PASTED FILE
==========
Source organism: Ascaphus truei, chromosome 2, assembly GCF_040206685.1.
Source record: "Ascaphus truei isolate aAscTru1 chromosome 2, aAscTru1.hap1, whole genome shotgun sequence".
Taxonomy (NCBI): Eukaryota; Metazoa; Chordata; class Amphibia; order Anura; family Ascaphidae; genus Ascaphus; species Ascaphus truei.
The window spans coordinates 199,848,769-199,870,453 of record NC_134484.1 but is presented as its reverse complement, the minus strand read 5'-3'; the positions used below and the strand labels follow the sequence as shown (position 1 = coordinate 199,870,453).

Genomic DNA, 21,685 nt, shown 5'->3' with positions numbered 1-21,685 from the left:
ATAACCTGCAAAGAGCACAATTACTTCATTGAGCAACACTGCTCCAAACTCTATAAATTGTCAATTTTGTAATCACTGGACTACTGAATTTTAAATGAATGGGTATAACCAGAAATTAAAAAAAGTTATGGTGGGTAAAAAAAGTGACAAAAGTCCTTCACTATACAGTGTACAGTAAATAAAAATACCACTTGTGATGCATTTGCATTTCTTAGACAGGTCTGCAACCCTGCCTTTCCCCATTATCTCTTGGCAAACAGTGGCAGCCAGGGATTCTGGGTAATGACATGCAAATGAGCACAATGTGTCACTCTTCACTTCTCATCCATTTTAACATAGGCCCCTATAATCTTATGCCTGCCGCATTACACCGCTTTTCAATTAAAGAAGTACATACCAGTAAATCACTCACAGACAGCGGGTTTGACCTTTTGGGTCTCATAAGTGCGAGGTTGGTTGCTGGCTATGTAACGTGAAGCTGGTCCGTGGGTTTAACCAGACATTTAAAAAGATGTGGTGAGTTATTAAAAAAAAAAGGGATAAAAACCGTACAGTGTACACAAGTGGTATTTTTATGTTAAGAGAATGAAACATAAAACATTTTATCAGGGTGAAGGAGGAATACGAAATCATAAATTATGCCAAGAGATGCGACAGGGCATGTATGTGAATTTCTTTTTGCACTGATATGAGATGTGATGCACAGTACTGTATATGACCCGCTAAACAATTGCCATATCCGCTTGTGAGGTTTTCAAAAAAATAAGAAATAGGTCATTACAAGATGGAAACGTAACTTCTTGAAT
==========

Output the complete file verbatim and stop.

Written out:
Source organism: Ascaphus truei, chromosome 2, assembly GCF_040206685.1.
Source record: "Ascaphus truei isolate aAscTru1 chromosome 2, aAscTru1.hap1, whole genome shotgun sequence".
Taxonomy (NCBI): Eukaryota; Metazoa; Chordata; class Amphibia; order Anura; family Ascaphidae; genus Ascaphus; species Ascaphus truei.
The window spans coordinates 199,848,769-199,870,453 of record NC_134484.1 but is presented as its reverse complement, the minus strand read 5'-3'; the positions used below and the strand labels follow the sequence as shown (position 1 = coordinate 199,870,453).

Genomic DNA, 21,685 nt, shown 5'->3' with positions numbered 1-21,685 from the left:
ATAACCTGCAAAGAGCACAATTACTTCATTGAGCAACACTGCTCCAAACTCTATAAATTGTCAATTTTGTAATCACTGGACTACTGAATTTTAAATGAATGGGTATAACCAGAAATTAAAAAAAGTTATGGTGGGTAAAAAAAGTGACAAAAGTCCTTCACTATACAGTGTACAGTAAATAAAAATACCACTTGTGATGCATTTGCATTTCTTAGACAGGTCTGCAACCCTGCCTTTCCCCATTATCTCTTGGCAAACAGTGGCAGCCAGGGATTCTGGGTAATGACATGCAAATGAGCACAATGTGTCACTCTTCACTTCTCATCCATTTTAACATAGGCCCCTATAATCTTATGCCTGCCGCATTACACCGCTTTTCAATTAAAGAAGTACATACCAGTAAATCACTCACAGACAGCGGGTTTGACCTTTTGGGTCTCATAAGTGCGAGGTTGGTTGCTGGCTATGTAACGTGAAGCTGGTCCGTGGGTTTAACCAGACATTTAAAAAGATGTGGTGAGTTATTAAAAAAAAAAGGGATAAAAACCGTACAGTGTACACAAGTGGTATTTTTATGTTAAGAGAATGAAACATAAAACATTTTATCAGGGTGAAGGAGGAATACGAAATCATAAATTATGCCAAGAGATGCGACAGGGCATGTATGTGAATTTCTTTTTGCACTGATATGAGATGTGATGCACAGTACTGTATATGACCCGCTAAACAATTGCCATATCCGCTTGTGAGGTTTTCAAAAAAATAAGAAATAGGTCATTACAAGATGGAAACGTAACTTCTTGAAT